Birds of Play
Written by Bwog Staff
In case you missed it, Bwog freelancer Thomas Anawalt summarizes Egg and Peacock, a theater festival in which ten plays were written, casted, and performed in twenty-four hours.
Shall I compare thee to a Latenite anthology? Thou art more zany and whimsical. And a tad longer. The Egg and Peacock playwrights were given starting lines, and had to hand off their plays’ last line for the next writer to start another another play. The imposition of the start/end through-lines didn’t add anything to the drama or the comedy, but only dictated where the jokes would turn.
The night opened with “Demographics,” (written by Chas Carey, directed by Will Scheussler), which was essentially a power play between women. Enter highlight number one, Gabe Miner in frump-dragg. The third play, “The Abolition of Compassion” (written by Matt Herzfield, directed by Ameneh Bordi) featured a terrorist, played by David Iscoe, who waltzes into a ladies room with thundering heavy metal and blood red light, but can’t bring himself to look at possibly naked women. The first act ended with Michael Molina’s nightmare-sitcom “The Merit Badge.” Lakshmi Sundaram and Katherine Atwill played convincing boy scouts and received some of the biggest laughs of the 2 1/2 hour quasi-impromptu play marathon.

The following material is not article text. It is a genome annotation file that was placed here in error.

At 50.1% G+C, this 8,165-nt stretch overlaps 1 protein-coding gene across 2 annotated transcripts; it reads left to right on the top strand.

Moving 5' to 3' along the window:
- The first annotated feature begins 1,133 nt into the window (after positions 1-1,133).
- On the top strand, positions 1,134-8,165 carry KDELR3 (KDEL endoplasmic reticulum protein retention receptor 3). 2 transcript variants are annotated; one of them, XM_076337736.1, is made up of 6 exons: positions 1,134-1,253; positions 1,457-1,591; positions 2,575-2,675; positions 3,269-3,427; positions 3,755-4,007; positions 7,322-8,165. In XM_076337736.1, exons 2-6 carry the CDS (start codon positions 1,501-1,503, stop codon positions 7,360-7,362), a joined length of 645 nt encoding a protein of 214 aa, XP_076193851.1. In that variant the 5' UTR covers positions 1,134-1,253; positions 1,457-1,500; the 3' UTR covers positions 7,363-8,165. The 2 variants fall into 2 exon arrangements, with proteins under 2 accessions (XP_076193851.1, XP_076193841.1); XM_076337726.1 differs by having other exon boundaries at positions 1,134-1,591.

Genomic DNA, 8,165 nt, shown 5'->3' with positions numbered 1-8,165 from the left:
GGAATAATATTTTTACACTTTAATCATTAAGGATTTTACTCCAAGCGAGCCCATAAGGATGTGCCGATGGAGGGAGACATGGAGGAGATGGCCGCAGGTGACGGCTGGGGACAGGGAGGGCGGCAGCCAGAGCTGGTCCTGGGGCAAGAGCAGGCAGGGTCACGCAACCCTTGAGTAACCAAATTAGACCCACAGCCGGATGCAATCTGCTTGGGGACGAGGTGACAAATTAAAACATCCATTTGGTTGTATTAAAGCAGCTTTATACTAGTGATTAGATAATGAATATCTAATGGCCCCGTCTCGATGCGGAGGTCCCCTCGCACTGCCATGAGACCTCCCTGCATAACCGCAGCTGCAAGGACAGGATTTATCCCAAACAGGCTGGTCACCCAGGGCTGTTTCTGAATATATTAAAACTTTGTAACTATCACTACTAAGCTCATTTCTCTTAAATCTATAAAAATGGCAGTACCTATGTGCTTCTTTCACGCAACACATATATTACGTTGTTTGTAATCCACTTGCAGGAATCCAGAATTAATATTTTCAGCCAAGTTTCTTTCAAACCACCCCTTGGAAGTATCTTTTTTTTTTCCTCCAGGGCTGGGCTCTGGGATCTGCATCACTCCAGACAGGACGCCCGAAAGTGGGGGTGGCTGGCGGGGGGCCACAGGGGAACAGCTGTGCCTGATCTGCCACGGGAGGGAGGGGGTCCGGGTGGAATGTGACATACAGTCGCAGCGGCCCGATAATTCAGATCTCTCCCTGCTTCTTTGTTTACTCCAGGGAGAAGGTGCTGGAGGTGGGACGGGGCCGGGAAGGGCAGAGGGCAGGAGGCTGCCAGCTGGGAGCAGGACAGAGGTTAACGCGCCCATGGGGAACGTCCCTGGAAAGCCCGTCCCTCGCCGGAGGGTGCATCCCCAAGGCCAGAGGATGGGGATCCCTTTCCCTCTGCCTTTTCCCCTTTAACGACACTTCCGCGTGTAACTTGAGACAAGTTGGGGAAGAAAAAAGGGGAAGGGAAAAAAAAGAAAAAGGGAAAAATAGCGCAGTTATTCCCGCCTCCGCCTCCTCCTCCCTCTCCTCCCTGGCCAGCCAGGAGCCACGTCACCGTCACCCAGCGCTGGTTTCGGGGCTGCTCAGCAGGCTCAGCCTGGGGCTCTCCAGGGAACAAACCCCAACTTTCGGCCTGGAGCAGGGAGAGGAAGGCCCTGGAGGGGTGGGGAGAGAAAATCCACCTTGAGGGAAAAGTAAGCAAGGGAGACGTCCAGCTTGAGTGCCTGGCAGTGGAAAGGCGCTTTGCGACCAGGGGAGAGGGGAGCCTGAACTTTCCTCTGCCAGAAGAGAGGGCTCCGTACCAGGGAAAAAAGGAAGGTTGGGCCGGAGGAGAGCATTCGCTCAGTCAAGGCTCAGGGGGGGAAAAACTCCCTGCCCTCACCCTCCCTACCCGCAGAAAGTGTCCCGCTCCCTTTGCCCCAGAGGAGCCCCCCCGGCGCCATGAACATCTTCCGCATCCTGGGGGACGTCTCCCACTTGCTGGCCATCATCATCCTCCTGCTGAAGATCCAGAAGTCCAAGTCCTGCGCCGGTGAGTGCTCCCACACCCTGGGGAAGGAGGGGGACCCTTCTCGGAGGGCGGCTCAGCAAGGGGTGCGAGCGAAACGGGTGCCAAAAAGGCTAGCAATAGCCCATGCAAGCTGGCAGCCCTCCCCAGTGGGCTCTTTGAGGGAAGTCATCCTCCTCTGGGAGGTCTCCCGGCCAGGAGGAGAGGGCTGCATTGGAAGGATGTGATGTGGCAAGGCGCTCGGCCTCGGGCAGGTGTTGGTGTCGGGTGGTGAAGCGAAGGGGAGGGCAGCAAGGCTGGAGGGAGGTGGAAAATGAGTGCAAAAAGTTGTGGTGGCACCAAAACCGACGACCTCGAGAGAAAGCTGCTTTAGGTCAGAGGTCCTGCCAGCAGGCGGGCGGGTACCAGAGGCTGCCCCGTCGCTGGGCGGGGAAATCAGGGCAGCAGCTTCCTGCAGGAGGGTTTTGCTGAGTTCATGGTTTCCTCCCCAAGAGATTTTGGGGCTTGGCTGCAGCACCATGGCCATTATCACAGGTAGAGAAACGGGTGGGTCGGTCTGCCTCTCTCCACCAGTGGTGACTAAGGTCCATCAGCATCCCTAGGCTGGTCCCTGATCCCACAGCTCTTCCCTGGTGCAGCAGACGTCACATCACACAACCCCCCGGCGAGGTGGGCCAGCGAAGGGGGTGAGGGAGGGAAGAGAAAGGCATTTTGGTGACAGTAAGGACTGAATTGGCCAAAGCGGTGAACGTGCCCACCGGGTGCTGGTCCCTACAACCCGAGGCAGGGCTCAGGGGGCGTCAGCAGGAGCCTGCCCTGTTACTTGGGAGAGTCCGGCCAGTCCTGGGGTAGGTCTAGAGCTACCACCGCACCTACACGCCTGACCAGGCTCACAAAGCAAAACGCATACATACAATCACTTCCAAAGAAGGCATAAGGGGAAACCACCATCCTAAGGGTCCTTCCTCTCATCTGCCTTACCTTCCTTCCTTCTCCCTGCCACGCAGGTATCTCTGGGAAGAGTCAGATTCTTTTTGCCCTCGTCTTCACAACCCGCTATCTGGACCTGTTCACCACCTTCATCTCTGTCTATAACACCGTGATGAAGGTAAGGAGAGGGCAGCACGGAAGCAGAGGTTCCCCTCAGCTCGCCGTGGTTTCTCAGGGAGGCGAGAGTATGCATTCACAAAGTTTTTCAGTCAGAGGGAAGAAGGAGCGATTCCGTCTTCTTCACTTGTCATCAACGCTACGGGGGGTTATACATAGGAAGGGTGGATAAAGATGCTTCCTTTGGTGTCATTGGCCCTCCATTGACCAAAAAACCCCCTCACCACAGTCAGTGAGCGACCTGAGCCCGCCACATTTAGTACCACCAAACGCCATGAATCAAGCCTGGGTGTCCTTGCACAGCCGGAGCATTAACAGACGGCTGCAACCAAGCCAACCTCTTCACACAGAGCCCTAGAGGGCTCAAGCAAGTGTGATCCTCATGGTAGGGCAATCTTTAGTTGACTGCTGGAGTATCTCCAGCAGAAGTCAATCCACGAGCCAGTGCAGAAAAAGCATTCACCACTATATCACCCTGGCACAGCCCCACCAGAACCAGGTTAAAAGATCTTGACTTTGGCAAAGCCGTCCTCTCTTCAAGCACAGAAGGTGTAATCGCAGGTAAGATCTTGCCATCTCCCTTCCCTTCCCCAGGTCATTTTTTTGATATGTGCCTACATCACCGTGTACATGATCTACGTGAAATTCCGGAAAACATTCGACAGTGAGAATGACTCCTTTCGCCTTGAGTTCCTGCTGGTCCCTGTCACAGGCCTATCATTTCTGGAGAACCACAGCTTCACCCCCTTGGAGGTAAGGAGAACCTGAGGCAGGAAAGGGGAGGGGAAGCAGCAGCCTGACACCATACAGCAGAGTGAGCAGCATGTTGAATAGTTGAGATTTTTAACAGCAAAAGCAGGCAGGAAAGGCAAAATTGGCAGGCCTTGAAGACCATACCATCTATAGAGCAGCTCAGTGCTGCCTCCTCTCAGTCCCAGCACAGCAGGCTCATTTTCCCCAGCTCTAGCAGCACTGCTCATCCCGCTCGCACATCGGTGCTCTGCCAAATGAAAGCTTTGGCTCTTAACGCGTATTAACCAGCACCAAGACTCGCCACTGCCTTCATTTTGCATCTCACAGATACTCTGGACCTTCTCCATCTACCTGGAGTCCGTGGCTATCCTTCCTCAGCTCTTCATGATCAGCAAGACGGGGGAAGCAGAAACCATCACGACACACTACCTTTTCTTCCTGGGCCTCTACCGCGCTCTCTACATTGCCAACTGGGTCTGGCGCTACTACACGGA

Molina’s play ended with the line, “Last time you said that I was holding two sausages”, and this is exactly where the second act picked up. “Two Sausages” (written by Jonah Block-Johnson, directed by Mark Holden) featured more jokes about sausages than you’d ever expect or want. Overtly sexual content was also present in the elaborate if not rather linear “Ruses are Red” (written by Abby Rosebrock, directed by Jake Green).
Eventually, the marathon reached a point where the length of the individual plays started to become apparent. Fresh out of the 24 hour writing process, its hard to deride any of the plays for slapping the art of theater in the face or anything so dramatic—even the worst of the plays had its merit. Though it looked like the writers had fun with them, the rules seemed to limit rather inspire dialog.